There was once a man who owned a horse and a donkey. Whenever he took trips, he tended to spare the horse and put all the burden on the donkey’s back. Since the donkey had been ailing for some time, he asked the horse one day to relieve him of part of his load while on a trip.
“If you take a fair portion of the load,” he said, “I’ll soon get well again. But if you refuse to help me, this weigh twill kill me.”
The horse, however, told the donkey to get on with it and to stop troubling him with his complaints. The donkey jogged on in silence, but he was soon overcome by the weight of his burden and dropped dead in his tracks, just as he had predicted. Consequently, the master came up, untied the load from the dead donkey put it on the horse’s back, and made him carry the donkey’s carcass in addition.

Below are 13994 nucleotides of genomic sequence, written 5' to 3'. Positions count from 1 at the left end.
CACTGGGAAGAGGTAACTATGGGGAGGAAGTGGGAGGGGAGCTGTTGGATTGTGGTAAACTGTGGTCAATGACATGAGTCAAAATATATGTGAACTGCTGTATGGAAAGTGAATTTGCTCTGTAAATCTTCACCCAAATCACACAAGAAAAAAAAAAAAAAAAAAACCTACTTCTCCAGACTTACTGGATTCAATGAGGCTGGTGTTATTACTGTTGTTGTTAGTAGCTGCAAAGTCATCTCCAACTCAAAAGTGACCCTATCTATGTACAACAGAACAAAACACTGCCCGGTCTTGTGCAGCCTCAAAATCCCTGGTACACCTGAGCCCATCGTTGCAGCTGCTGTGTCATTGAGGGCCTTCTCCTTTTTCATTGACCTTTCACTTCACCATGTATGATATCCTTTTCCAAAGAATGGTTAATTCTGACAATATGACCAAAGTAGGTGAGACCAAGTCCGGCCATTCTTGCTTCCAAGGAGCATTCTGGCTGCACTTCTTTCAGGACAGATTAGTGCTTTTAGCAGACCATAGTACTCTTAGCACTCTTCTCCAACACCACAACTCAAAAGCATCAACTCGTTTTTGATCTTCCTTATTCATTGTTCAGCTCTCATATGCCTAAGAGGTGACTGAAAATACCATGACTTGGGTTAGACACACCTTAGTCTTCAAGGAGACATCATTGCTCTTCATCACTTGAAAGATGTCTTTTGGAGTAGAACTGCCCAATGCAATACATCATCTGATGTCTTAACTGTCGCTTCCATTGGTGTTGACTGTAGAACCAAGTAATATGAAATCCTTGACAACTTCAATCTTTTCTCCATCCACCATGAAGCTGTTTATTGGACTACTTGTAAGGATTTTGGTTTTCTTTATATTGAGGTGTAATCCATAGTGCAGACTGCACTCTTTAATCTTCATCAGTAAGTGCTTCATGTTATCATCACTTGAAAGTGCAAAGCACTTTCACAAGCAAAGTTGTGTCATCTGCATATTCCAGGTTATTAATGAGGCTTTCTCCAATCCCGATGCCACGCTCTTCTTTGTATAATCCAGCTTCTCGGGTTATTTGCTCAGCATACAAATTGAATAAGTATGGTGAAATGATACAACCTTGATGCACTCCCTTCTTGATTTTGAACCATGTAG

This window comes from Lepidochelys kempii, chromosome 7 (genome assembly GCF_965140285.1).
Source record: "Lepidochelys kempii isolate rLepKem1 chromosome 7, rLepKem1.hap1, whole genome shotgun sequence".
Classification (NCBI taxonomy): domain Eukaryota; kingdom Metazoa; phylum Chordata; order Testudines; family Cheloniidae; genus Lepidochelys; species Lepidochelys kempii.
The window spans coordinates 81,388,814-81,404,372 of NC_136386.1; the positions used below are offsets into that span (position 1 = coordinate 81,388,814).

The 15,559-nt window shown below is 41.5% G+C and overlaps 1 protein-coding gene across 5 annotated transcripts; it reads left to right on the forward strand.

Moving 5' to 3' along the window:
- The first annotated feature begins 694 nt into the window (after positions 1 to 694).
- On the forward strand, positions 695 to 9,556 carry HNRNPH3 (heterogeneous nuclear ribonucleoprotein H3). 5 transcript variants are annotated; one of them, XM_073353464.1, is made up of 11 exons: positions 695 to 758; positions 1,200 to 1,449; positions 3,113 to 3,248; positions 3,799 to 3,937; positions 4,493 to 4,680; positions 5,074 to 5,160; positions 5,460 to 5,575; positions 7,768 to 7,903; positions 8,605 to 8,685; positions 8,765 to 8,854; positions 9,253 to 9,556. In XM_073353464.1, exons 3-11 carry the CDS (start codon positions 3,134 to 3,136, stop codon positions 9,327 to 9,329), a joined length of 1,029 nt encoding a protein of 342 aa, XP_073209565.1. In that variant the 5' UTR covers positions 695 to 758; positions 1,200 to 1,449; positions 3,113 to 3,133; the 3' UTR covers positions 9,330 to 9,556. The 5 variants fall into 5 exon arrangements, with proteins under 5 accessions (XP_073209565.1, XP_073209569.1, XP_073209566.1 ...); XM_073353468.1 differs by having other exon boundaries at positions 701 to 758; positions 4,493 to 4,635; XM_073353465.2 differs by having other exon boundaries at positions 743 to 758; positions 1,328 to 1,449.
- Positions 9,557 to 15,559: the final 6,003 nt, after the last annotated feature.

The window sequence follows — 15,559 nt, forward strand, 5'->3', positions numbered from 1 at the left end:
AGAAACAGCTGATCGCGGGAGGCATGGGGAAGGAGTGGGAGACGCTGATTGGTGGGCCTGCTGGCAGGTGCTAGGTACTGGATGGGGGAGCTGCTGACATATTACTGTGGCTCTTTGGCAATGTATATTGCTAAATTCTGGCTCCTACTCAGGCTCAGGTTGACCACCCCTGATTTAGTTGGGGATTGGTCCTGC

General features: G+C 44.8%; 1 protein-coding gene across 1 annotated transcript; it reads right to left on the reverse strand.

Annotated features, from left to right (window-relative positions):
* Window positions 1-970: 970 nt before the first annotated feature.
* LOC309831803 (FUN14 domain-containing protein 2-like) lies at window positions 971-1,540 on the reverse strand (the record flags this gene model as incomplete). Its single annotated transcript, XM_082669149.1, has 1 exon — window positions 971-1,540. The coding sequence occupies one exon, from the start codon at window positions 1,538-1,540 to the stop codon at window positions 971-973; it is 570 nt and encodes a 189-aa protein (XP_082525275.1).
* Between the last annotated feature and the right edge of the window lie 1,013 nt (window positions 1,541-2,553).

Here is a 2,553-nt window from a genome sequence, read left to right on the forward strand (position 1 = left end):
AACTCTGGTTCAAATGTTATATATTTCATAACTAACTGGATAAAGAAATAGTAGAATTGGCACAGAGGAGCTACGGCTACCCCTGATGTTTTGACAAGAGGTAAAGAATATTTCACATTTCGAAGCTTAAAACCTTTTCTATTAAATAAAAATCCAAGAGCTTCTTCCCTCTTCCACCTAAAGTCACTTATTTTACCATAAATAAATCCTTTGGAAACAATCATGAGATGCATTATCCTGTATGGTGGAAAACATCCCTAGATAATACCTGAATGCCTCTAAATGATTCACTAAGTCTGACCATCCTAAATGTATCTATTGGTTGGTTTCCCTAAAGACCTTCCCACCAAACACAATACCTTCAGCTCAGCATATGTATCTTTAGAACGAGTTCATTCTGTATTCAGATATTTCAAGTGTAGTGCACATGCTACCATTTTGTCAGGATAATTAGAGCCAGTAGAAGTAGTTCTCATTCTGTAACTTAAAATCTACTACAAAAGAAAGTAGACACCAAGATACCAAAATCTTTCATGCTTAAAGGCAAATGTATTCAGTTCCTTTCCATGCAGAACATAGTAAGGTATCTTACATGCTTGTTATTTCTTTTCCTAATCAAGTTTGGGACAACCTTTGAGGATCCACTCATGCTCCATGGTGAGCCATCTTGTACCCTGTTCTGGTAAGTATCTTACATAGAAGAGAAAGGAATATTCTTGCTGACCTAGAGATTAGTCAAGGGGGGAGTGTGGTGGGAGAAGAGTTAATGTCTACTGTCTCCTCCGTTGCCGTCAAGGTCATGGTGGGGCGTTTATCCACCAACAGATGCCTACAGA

That’s what I get for my bad disposition!” the horse groaned. “By refusing to pull my own weight, I now have to carry all of it along with some dead weight in the bargain.”
Old Learning: Laziness often results in an additional burden for its own back.
The loss is more for the man as he lost his donkey and soon the horse will also be injured – all because of unequal distribution of load by him. It is a leader’s responsibility to take care of his persons.
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